Baylor College of Medicine Receives NIH Grant for In Vivo Analysis of Mammalian Fertilization
Baylor College of Medicine Receives a 2019 NIH Grant for $657,043 for In Vivo Analysis of Mammalian Fertilization. The principal investigator is Irina Larina. The program began in 2019 and ends in 2022. Below is a summary of the propose work.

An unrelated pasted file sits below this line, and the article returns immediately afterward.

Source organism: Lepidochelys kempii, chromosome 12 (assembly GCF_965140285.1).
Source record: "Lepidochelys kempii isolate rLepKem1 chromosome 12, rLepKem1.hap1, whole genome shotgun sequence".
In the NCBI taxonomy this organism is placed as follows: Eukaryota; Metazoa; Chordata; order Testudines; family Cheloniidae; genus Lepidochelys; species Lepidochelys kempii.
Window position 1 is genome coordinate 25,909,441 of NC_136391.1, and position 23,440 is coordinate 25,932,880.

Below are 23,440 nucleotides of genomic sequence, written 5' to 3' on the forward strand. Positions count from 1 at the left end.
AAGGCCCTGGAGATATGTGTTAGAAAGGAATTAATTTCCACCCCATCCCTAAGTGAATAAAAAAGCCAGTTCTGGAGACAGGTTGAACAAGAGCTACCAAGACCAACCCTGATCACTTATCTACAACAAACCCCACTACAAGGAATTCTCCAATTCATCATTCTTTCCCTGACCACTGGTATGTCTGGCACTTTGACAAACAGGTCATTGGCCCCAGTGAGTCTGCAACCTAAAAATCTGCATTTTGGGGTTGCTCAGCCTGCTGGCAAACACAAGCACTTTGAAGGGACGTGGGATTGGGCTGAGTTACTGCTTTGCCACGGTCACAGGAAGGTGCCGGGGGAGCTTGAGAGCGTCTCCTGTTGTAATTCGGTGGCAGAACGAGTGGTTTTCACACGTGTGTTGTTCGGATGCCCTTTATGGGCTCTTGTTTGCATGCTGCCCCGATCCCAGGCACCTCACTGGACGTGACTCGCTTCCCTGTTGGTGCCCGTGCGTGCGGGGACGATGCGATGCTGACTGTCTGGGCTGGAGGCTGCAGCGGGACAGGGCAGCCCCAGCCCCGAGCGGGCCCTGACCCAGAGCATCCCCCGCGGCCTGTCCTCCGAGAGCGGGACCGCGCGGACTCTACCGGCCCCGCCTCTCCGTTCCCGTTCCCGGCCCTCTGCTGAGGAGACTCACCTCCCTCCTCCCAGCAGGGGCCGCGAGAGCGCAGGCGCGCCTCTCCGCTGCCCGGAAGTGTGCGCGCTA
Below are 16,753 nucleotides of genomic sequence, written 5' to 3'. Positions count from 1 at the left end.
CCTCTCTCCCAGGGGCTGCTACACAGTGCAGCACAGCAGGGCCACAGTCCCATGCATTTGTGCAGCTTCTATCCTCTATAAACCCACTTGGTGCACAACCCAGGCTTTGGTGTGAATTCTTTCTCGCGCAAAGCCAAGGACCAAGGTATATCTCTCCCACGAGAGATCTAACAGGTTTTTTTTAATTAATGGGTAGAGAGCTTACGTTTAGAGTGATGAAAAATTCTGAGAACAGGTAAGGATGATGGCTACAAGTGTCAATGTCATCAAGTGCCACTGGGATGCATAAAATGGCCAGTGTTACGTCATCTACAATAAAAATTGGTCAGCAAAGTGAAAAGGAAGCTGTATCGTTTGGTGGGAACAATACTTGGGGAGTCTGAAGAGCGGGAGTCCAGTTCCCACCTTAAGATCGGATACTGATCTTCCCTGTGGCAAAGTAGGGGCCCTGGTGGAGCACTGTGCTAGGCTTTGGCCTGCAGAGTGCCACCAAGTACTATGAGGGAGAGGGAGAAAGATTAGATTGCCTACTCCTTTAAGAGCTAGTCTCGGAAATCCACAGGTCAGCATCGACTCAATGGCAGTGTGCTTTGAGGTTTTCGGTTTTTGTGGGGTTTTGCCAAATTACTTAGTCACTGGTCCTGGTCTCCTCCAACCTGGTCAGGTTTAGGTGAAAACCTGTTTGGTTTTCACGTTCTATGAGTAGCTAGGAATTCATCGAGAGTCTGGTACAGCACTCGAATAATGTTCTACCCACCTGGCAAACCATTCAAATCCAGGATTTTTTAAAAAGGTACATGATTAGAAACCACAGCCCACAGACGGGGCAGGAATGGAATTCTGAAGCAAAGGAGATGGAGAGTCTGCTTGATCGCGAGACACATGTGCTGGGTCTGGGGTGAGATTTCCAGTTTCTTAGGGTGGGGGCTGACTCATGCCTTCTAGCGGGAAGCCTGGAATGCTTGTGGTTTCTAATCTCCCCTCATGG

Estrous cycle, ovulation, fertilization, and pre-implantation pregnancy are fundamental reproductive processes of clinical importance. While research has shed light on the cellular and molecular mechanisms mediating these events, much of these data are derived from static histological analysis, low-resolution visualizations, and studies of invertebrate models (e.g. sea urchin). Therefore, any conclusions regarding mammalian fertilization, which takes place deep inside the body, are extrapolated and do not necessarily represent the native state. If this technical limitation was overcome, we may gain a more complete understanding of mammalian reproduction leading to the development of better fertility treatments and Assisted Reproductive Technologies (ART). By integrating expertise in live, functional optical coherence tomography (OCT) and reproductive biology, we recently established a set of unique methods for in vivo imaging of the female mouse reproductive tract. Our approach allows for (i) live, dynamic volumetric imaging of the mouse Fallopian tube (oviduct) with micro- scale spatial resolution, (ii) depth-resolved mapping of oviduct cilia location and cilia beat frequency (CBF); and (iii) tracking of individual sperm and their motility within the oviduct. None of these measurements are currently possible with other methods, and the dynamic environment of the female reproductive tract is too complex to model. Therefore, we are in a unique position to directly visualize specific mammalian reproductive processes from an entirely new vantage point. We propose the first in vivo volumetric imaging study of mammalian fertilization. This study is taking advantage of new technological developments in OCT imaging and will allow for quantitative assessment of hormonal regulation of oviduct cilia beating and muscle contractions, and functional analysis of fertility failures in mouse models of human defects. This study will likely provide new insight on the process of mammalian fertilization in its native state and lead to a better understanding of pathologies resulting in infertility. It will also establish new functional live imaging tools, which will be a major step forward in reproductive research. Scientific Premise, Scientific Rigor, and Relevant Biological Variables: This proposal is aimed to fill a significant gap in the field of reproductive biology through highly innovative live imaging methods, which we developed. All proposed experiments are supported by strong preliminary data, which have been published in four peer-reviewed publications; one more publication is currently under review. We carefully articulated the number of experimental animals to be used, and the rationale for the choice of the models. “Sex as a biological variable” does not apply to our study design. Extensive details and references to our published protocols are provided to ensure that preliminary and proposed experiments can be replicated in other laboratories.